WASHINGTON (AP) -- Social Security recipients shouldn't expect a big increase in monthly benefits come January.
Preliminary figures show the pay raise will be between 1 percent and 2 percent, which will be among the lowest since automatic adjustments were adopted in 1975
The raise will be made official Tuesday, when the government releases inflation figures for September.
The cost-of-living adjustment is tied to a government measure of inflation adopted by Congress in the 1970s. It shows that consumer prices have gone up by less than 2 percent in the past year.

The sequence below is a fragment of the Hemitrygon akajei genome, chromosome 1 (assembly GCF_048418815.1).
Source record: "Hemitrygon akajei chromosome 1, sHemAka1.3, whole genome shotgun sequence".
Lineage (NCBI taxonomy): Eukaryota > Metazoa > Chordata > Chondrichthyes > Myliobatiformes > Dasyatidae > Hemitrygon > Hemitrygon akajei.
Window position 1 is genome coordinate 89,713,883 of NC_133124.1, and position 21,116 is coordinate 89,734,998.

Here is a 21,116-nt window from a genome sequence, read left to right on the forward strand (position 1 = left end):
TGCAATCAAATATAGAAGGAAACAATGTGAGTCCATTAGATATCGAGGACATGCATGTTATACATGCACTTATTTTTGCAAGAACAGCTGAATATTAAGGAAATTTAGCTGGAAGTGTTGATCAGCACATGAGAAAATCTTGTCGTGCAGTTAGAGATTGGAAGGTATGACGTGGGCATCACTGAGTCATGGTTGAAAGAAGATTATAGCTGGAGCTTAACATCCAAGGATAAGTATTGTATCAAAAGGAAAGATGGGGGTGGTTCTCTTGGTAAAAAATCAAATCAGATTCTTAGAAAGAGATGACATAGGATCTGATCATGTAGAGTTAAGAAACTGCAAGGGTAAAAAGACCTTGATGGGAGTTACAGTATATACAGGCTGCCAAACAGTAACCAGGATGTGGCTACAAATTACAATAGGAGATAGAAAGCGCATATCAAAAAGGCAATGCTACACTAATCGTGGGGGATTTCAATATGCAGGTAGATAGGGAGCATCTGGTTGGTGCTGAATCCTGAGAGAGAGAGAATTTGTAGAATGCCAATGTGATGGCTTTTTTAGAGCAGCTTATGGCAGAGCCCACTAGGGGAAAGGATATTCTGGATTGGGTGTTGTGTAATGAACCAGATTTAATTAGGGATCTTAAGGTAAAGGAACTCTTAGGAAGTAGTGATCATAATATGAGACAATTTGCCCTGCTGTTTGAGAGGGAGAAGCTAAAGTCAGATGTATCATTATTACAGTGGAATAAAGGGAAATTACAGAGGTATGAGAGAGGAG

Monthly benefits for retired workers average $1,237, meaning the typical retiree can expect a raise of between $12 and $24 a month.
This year, Social Security recipients got 3.6 percent increase in benefits. That came after two years with no increase.
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